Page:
It was an adventure I will never forget – my participation in the infamous Death March. An event known for its challenging 100-kilometer course that traverses night and day. Although I did not reach my original goal of 100 kilometers and my journey ended after 35.2 kilometers, it was a journey full of perseverance, emotion and unexpected twists.
The day of the Death March began with excitement and nerves. But just before the starting line I was getting a little discouraged by the rain, still I decided to go for it, it promised to be a tough run. After a few hours, however, physical discomfort began to accumulate. Pain in my hips began to gnaw and my body felt heavy. Each step seemed more difficult than the last. I tried to distract my thoughts and focus on the beautiful surroundings. But alone, unfortunately, this was not easy.
After about 20 kilometers, my morale began to take an even deeper dive. The combination of persistent rain, pain and fatigue began to take its toll. At that point, I began to doubt my ability to achieve my original goal. My steps slowed and my hopes began to fade. However, at that point I was still determined to achieve my personal record of 50km. At the 35.2 kilometer point, I was at a crossroads – continue and risk further affecting my health, or put aside my pride and make the difficult decision to give up. After an inner struggle, I decided that my health and well-being came first. Although it was a difficult decision, I knew it was the right one at the time.
Still, what makes me proud and grateful is that my efforts were not in vain. M2Q, colleagues, friends and family encouraged and supported me throughout my trip, and this resulted in a donation of nearly €600 for my chosen charity, Awel VZW. This reminds me that every step, no matter how small, can make a difference to others.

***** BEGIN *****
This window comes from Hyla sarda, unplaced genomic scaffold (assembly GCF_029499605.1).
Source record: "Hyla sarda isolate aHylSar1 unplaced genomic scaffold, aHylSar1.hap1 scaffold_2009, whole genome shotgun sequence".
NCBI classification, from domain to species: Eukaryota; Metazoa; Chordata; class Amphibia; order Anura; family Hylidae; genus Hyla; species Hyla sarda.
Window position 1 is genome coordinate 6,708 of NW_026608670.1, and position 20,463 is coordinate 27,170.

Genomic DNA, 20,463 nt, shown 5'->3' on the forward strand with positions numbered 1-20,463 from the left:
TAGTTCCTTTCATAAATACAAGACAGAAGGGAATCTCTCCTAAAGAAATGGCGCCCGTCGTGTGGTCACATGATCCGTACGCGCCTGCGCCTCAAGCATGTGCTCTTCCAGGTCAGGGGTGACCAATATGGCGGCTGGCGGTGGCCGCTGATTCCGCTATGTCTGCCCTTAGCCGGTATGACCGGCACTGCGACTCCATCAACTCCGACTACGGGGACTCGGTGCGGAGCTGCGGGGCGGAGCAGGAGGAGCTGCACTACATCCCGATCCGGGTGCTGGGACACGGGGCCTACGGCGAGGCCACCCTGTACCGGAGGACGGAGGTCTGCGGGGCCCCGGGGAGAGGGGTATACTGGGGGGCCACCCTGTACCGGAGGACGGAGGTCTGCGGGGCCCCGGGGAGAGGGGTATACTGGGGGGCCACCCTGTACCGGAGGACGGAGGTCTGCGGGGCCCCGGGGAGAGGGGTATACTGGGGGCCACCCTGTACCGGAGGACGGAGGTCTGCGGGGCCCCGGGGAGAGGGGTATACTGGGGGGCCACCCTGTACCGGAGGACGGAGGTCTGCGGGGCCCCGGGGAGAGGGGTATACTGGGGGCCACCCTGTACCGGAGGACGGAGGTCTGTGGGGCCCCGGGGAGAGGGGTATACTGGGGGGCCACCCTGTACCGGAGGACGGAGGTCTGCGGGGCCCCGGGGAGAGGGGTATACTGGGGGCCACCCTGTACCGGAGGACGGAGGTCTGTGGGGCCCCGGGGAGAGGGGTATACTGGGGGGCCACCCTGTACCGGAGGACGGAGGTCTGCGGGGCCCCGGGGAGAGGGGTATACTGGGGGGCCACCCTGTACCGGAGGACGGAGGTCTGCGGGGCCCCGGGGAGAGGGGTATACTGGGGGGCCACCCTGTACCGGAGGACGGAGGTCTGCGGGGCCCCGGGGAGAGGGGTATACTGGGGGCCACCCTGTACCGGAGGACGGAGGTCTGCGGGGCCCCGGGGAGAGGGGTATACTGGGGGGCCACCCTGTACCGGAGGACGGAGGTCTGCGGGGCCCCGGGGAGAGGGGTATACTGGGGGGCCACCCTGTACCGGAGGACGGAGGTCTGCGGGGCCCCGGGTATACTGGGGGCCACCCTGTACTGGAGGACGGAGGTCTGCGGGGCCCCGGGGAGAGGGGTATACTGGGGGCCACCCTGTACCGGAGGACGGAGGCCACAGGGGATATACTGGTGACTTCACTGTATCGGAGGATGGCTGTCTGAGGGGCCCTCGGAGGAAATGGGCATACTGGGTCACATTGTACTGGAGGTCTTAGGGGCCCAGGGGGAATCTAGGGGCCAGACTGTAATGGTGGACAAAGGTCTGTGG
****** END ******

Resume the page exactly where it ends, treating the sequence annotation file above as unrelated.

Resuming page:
Sometimes success is not only about reaching the ultimate goal, but also about the journey itself. My Death March experience taught me about perseverance, resilience and the importance of community. I learned that even when circumstances are not perfect, it is important to keep trying and keep believing in yourself.
So, as I look back on my 35.2-kilometer Death Walk, I realize that it is not the distance that counts, but the lessons I learned and the support I received. Knowing that even a seemingly small contribution can make a big difference in the lives of others. You may never see me back at the starting line of the Death March, but that doesn’t mean I won’t continue to challenge myself in other aspects of life.